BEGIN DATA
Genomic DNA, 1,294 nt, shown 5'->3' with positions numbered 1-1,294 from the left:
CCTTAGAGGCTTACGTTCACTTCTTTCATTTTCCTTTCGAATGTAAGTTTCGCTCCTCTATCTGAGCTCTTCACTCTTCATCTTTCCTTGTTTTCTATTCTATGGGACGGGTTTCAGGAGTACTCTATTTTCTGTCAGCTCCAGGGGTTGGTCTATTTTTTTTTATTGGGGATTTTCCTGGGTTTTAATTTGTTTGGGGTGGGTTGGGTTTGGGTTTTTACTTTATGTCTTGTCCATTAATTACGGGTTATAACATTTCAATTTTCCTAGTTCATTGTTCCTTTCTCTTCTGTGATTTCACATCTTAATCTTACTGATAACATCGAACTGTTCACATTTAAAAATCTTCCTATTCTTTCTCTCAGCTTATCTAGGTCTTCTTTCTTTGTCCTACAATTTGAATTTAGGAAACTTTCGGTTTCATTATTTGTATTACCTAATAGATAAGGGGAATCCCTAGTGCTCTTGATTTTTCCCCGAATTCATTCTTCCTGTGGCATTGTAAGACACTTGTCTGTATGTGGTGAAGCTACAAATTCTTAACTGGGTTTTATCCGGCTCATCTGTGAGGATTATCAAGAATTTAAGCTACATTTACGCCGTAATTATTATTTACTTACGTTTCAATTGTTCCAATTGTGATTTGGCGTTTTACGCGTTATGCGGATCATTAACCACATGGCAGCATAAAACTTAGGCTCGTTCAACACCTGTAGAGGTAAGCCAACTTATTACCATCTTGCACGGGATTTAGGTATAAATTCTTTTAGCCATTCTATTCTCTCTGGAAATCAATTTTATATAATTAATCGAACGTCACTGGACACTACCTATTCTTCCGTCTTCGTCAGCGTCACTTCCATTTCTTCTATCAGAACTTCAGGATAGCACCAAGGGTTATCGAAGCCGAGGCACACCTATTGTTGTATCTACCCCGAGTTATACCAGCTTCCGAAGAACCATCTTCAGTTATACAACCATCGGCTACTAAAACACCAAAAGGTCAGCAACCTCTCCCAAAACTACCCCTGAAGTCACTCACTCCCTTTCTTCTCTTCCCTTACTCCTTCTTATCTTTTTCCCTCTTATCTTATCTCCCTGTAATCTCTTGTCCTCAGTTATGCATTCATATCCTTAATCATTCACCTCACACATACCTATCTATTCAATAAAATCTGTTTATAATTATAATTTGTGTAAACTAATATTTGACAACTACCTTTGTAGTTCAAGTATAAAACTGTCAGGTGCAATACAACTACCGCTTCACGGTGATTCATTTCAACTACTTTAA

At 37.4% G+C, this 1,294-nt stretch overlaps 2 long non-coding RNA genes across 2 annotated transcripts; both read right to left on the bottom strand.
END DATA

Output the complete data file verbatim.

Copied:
Genomic DNA, 1,294 nt, shown 5'->3' with positions numbered 1-1,294 from the left:
CCTTAGAGGCTTACGTTCACTTCTTTCATTTTCCTTTCGAATGTAAGTTTCGCTCCTCTATCTGAGCTCTTCACTCTTCATCTTTCCTTGTTTTCTATTCTATGGGACGGGTTTCAGGAGTACTCTATTTTCTGTCAGCTCCAGGGGTTGGTCTATTTTTTTTTATTGGGGATTTTCCTGGGTTTTAATTTGTTTGGGGTGGGTTGGGTTTGGGTTTTTACTTTATGTCTTGTCCATTAATTACGGGTTATAACATTTCAATTTTCCTAGTTCATTGTTCCTTTCTCTTCTGTGATTTCACATCTTAATCTTACTGATAACATCGAACTGTTCACATTTAAAAATCTTCCTATTCTTTCTCTCAGCTTATCTAGGTCTTCTTTCTTTGTCCTACAATTTGAATTTAGGAAACTTTCGGTTTCATTATTTGTATTACCTAATAGATAAGGGGAATCCCTAGTGCTCTTGATTTTTCCCCGAATTCATTCTTCCTGTGGCATTGTAAGACACTTGTCTGTATGTGGTGAAGCTACAAATTCTTAACTGGGTTTTATCCGGCTCATCTGTGAGGATTATCAAGAATTTAAGCTACATTTACGCCGTAATTATTATTTACTTACGTTTCAATTGTTCCAATTGTGATTTGGCGTTTTACGCGTTATGCGGATCATTAACCACATGGCAGCATAAAACTTAGGCTCGTTCAACACCTGTAGAGGTAAGCCAACTTATTACCATCTTGCACGGGATTTAGGTATAAATTCTTTTAGCCATTCTATTCTCTCTGGAAATCAATTTTATATAATTAATCGAACGTCACTGGACACTACCTATTCTTCCGTCTTCGTCAGCGTCACTTCCATTTCTTCTATCAGAACTTCAGGATAGCACCAAGGGTTATCGAAGCCGAGGCACACCTATTGTTGTATCTACCCCGAGTTATACCAGCTTCCGAAGAACCATCTTCAGTTATACAACCATCGGCTACTAAAACACCAAAAGGTCAGCAACCTCTCCCAAAACTACCCCTGAAGTCACTCACTCCCTTTCTTCTCTTCCCTTACTCCTTCTTATCTTTTTCCCTCTTATCTTATCTCCCTGTAATCTCTTGTCCTCAGTTATGCATTCATATCCTTAATCATTCACCTCACACATACCTATCTATTCAATAAAATCTGTTTATAATTATAATTTGTGTAAACTAATATTTGACAACTACCTTTGTAGTTCAAGTATAAAACTGTCAGGTGCAATACAACTACCGCTTCACGGTGATTCATTTCAACTACTTTAA

At 37.4% G+C, this 1,294-nt stretch overlaps 2 long non-coding RNA genes across 2 annotated transcripts; both read right to left on the bottom strand.